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Re: M23-32 [#permalink]
Bunuel wrote:
Official Solution:

A regular pentagon is inscribed in a circle. If \(A\) and \(B\) are adjacent vertices of the pentagon and \(O\) is the center of the circle, what is the value of \(\angle OAB\) ?

A. 48 degrees
B. 54 degrees
C. 72 degrees
D. 84 degrees
E. 108 degrees

\(\angle OAB = \frac{180 - \angle BOA}{2} = \frac{(180 - \frac{360}{5})}{2} = 54\) degrees.

Answer: B


Hi bunuel,

I'd appreciate your help understanding this solution better.

To arrive at 360/5 for angle BOA, it looks like you've assumed the radii from each of the pentagon's vertices to the center divide the 360 degrees into 5 equal parts. Is this allowed? What if the pentagon had unequal sides. Wouldn't that vary the angles subtended at the center?

My geometry is not great. If I've made any incorrect assumptions above, please let me know.
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Re: M23-32 [#permalink]
Expert Reply
samuraijack256 wrote:
Bunuel wrote:
Official Solution:

A regular pentagon is inscribed in a circle. If \(A\) and \(B\) are adjacent vertices of the pentagon and \(O\) is the center of the circle, what is the value of \(\angle OAB\) ?

A. 48 degrees
B. 54 degrees
C. 72 degrees
D. 84 degrees
E. 108 degrees

\(\angle OAB = \frac{180 - \angle BOA}{2} = \frac{(180 - \frac{360}{5})}{2} = 54\) degrees.

Answer: B


Hi bunuel,

I'd appreciate your help understanding this solution better.

To arrive at 360/5 for angle BOA, it looks like you've assumed the radii from each of the pentagon's vertices to the center divide the 360 degrees into 5 equal parts. Is this allowed? What if the pentagon had unequal sides. Wouldn't that vary the angles subtended at the center?

My geometry is not great. If I've made any incorrect assumptions above, please let me know.


Check the highlighted part above.

Regular polygon: a polygon with all sides and interior angles the same.
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Re: M23-32 [#permalink]
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is it true for all REGULAR polygons inscribed in circle, any line from radii to each angle will split the angle in exactly half? That's the assumption I'm drawing from the explanation above..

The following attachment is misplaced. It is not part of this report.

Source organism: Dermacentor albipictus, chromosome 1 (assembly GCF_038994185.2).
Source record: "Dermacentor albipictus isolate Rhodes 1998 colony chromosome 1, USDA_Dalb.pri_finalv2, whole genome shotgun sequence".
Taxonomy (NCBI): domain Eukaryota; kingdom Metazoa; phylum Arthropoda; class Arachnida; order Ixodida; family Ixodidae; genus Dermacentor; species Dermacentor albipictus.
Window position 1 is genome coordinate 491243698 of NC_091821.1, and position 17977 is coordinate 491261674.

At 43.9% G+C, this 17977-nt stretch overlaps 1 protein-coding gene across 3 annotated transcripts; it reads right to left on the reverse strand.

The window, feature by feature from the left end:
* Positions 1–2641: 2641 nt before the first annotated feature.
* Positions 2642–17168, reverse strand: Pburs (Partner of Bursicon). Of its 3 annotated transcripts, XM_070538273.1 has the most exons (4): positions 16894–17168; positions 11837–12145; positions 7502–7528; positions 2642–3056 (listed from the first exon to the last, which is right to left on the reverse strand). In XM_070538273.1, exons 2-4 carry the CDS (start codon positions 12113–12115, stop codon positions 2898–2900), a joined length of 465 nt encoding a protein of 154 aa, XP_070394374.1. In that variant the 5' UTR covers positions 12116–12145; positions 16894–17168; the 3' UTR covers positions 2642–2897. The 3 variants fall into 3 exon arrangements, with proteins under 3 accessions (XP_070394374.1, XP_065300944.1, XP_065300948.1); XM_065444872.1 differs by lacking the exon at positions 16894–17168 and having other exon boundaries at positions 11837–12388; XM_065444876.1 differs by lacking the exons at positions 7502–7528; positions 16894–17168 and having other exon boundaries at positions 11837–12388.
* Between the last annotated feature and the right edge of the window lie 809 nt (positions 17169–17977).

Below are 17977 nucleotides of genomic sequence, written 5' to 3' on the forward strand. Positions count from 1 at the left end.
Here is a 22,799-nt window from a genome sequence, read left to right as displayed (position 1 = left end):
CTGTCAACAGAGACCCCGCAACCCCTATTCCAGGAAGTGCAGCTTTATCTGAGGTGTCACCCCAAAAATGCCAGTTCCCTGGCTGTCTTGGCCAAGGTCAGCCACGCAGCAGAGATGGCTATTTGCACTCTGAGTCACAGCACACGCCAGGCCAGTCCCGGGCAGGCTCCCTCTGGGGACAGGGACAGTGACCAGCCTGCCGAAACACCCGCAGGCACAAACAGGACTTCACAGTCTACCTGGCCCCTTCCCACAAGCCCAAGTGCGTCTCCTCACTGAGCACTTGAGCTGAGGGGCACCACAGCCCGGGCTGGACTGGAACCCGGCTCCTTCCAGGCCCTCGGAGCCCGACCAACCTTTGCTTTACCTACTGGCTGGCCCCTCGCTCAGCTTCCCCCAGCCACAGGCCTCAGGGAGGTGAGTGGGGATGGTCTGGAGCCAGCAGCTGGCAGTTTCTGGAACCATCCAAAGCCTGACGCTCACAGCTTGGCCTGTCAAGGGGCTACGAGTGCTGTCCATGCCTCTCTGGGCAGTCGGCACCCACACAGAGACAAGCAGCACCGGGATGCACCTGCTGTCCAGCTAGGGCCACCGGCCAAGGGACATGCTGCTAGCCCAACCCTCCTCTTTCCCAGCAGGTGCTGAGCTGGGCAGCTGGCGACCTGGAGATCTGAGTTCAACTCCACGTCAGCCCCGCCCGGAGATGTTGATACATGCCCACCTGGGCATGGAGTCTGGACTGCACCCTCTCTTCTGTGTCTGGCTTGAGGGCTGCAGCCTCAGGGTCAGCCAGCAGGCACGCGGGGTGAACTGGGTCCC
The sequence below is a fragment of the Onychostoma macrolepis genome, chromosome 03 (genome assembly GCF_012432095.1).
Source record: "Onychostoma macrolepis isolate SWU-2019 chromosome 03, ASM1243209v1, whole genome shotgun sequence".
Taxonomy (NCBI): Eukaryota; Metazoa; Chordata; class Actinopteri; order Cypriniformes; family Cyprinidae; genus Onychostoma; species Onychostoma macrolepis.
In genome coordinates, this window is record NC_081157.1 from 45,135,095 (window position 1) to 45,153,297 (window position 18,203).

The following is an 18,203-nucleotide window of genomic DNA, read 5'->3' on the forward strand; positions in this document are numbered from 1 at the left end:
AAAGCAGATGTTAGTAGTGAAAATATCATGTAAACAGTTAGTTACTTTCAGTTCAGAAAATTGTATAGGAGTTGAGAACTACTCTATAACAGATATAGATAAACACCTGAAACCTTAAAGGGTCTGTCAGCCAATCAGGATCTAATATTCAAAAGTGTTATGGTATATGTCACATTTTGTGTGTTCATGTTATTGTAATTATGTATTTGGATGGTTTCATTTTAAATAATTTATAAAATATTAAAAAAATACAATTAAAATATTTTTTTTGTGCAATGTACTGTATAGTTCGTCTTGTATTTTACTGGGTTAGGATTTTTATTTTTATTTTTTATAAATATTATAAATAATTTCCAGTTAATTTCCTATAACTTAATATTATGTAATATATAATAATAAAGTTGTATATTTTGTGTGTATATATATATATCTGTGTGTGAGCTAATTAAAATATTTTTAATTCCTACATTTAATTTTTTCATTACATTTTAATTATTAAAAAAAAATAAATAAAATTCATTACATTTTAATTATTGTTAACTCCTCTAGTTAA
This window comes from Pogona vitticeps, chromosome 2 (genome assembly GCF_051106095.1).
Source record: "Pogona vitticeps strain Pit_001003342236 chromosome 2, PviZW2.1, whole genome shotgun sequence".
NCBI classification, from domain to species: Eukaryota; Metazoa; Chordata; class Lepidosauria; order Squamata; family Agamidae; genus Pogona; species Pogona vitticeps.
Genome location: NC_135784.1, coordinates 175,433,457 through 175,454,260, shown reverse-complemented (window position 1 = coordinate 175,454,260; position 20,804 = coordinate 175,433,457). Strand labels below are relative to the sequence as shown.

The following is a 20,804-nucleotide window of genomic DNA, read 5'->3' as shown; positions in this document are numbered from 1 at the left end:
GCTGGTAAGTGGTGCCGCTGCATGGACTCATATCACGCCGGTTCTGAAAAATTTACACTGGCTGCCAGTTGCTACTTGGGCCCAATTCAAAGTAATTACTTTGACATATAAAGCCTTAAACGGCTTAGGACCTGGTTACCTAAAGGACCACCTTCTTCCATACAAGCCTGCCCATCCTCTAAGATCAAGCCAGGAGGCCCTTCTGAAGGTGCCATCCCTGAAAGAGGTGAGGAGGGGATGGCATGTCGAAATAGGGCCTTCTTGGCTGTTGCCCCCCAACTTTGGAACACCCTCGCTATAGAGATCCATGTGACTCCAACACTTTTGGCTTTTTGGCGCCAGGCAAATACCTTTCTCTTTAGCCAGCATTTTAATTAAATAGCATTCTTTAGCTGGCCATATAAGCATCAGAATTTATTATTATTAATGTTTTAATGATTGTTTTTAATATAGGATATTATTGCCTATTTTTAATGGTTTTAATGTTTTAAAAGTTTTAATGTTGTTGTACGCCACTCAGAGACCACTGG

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Re: M23-32 [#permalink]
Bunuel wrote:
samuraijack256 wrote:
Bunuel wrote:
Official Solution:

A regular pentagon is inscribed in a circle. If \(A\) and \(B\) are adjacent vertices of the pentagon and \(O\) is the center of the circle, what is the value of \(\angle OAB\) ?

A. 48 degrees
B. 54 degrees
C. 72 degrees
D. 84 degrees
E. 108 degrees

\(\angle OAB = \frac{180 - \angle BOA}{2} = \frac{(180 - \frac{360}{5})}{2} = 54\) degrees.

Answer: B


Hi Bunuel,

Would you be kind to help with a figure for the above question. I think it will help the CAT takers too. Thanks.
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Re: M23-32 [#permalink]
Question: What about the rules for inscribed angles? The vertices of the pentagon divide the circle into 5 equal parts. So 360/5 = 72

So if angle AOB = 72, angles OAB=ABO as it is a regular pentagon. So 2x + 72 = 90, x = 9. This is obviously not correct. What am I doing wrong?
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Re: M23-32 [#permalink]
The angle at the center is 360/5 = 72. 180-72=108/2 = 54. The answer is option B
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Re: M23-32 [#permalink]
Is someone able to provide a diagram for this? I am having trouble visualizing. I came up with 72 as the answer but clearly am missing a step.
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Re: M23-32 [#permalink]
I'm not sure why we are subtractig from 180, can someone explain?
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Re: M23-32 [#permalink]
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I haven't made 5 posts yet so I can't attach the image. I will (try to remember to) edit this when I have.
The question stem just explains that the figure is a regular pentagon divided into congruent(?) isosceles triangles. They are isosceles as the sides are radii from the circumcentre to the circumcircle.
The three angles are: ∠AOB + two equal bottom angles. The question is not asking for ∠AOB (360/5), it is asking for ∠ABO.

The formula in Bunuel's second post is 180º less the known angle then divided by 2.
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Re: M23-32 [#permalink]
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